Vol.II No.XI Pg.7
December 1965

Queries And Answers

Robert F. Turner

Bro. Turner:

Is it scriptural for elders to delegate their authority (in optional matters) to others without reserving their final approval?

Is it scriptural for a member to challenge a decision made by the elders (in optional matters) and to actively seek to change it?


God recognizes the need for overseers in a local church, hence their place and their work is divinely appointed. They are authorized to function, but this does not mean that their word is a divine mandate. Legislative authority remains in Christ. These "optional matters" would become matters of faith if -- as some seem to think -- to question the elder's judgement is to sin against God.

Elders are authorized to "shepherd" the flock -- to "guide, tend, guard," the course of Christians in this life to enhance their hope for salvation (HEB.13:17). It is to this end that we are "subject" unto them.

An "overseer" and "shepherd" must "make decisions" -- it is absurd to deny this, and at the same time hold to the scriptural designations for these men. "In which direction shall we lead the flock today, that they may graze profitably?" "How may we direct their energies for greatest gain?" Concerted action is clearly implied in "shepherd the flock"; not-withstanding the individual responsibility of each sheep (Note; each is responsible to "be subject" to the shepherds, within the realm of oversight which God has given them.). Now, may elders "side-step" their responsibilities? This is the question -- avoiding the ambiguity of "authority" and attendant problems too involved for discussion here. The answer is, no! Elders have responsibilities inherent with "oversight" and "shepherding" which they must meet.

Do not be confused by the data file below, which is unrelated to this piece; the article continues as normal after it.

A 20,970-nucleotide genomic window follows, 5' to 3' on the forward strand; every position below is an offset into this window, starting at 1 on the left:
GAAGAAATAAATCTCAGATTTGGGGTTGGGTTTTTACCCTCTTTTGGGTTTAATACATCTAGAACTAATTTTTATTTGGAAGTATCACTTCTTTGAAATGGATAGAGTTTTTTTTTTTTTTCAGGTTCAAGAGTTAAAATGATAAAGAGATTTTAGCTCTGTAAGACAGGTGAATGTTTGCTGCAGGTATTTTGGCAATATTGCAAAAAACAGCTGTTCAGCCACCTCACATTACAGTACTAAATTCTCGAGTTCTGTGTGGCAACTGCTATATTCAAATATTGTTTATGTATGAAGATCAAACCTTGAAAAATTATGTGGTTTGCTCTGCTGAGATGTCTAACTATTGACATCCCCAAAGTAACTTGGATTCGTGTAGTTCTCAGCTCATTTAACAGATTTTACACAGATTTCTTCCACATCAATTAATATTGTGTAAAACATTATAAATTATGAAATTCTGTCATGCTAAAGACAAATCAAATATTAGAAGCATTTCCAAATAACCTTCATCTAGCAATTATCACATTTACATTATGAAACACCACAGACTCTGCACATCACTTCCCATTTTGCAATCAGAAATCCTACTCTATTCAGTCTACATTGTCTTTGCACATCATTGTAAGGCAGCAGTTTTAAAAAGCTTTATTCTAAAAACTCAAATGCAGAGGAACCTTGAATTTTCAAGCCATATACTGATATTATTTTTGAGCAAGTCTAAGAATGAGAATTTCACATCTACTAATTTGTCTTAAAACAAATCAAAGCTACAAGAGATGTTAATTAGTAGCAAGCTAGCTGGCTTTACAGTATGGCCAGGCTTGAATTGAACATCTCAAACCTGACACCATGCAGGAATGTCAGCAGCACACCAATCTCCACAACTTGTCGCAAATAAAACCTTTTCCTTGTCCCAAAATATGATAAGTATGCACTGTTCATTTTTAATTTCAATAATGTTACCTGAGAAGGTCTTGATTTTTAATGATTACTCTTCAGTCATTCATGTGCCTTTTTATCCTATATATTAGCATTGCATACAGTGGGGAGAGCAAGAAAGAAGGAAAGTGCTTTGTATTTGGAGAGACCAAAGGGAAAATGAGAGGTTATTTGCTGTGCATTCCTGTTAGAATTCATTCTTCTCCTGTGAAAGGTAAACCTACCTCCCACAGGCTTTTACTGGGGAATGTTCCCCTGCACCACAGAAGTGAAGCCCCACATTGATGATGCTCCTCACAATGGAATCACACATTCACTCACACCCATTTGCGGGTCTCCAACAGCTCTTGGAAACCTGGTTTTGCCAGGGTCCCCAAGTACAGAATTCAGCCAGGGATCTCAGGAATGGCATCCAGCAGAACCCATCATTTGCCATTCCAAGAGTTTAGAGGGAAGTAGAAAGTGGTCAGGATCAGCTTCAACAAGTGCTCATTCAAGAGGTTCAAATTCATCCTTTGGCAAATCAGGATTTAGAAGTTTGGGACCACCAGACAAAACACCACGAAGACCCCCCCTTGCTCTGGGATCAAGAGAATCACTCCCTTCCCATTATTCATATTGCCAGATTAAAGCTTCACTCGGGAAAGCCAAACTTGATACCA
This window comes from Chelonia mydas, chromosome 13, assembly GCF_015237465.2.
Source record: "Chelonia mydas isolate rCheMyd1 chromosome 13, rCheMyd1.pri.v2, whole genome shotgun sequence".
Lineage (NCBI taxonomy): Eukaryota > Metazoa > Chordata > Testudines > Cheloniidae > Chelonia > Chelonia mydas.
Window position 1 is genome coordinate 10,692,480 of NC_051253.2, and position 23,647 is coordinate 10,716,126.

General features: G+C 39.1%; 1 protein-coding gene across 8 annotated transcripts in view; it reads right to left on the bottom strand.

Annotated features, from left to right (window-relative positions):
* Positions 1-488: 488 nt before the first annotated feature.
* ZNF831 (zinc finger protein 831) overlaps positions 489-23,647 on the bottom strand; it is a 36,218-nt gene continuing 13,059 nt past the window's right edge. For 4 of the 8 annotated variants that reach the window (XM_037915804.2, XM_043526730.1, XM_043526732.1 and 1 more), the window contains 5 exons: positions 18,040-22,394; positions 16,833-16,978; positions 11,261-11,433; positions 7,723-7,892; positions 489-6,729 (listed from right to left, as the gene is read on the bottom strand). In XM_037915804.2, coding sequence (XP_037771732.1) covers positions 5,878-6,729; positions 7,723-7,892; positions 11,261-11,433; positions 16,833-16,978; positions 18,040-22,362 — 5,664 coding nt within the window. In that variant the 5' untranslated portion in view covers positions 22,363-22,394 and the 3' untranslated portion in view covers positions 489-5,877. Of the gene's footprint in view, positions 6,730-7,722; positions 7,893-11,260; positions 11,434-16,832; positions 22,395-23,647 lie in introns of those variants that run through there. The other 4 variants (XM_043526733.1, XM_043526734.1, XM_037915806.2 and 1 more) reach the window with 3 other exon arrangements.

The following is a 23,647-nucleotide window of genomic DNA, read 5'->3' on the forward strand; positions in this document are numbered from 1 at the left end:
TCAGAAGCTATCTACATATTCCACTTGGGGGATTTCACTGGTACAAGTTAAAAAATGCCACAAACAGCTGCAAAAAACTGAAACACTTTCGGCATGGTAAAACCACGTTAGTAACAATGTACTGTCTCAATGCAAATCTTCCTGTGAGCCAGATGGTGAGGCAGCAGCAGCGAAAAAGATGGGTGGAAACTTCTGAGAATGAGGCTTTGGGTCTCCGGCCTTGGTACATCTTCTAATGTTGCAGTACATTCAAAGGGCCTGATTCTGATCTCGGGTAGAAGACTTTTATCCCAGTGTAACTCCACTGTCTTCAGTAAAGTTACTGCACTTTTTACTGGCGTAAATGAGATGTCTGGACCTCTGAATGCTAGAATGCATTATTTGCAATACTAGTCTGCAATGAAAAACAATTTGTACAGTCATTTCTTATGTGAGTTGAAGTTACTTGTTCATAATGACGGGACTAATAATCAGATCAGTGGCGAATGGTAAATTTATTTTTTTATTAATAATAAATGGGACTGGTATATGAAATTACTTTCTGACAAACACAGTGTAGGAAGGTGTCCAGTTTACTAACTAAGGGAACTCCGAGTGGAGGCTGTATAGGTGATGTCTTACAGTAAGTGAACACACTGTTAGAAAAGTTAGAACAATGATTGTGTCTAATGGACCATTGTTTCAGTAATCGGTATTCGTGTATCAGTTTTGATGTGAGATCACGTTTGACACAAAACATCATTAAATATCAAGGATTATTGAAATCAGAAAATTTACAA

"Challenging" a decision is perhaps a prejudicial choice of words. I believe one may question the elder's judgement, and if so, should go to the elders and "actively seek to change" their decision. In fact, one is less that honest with himself if he ceases to think for himself; and one is unfair to the elders and the progress of the Lord's work if he fails to speak up on any matter vital to the work of the church. Further, I believe elders who can not receive respectful criticism and will not weigh all evidences so that objective decisions may be reached are unqualified for this position (Sober, just, not selfwilled, not soon angry -- TIT.1:7-8.).

But "actively seek to change" may imply divisive tactics which would be wrong in themselves -- such as political "maneuvers" in influence, lobby against, or otherwise disregard and show a lack of respect for the function of shepherds. We must not "war after the flesh" -- use "carnal weapons" -- even to obtain worthy goals.

No God-loving sheep will allow his dissenting judgment (and we are discussing matters of human judgement) to invalidate the rightful place of shepherds; and God-loving shepherds are justified by care shown the sheep.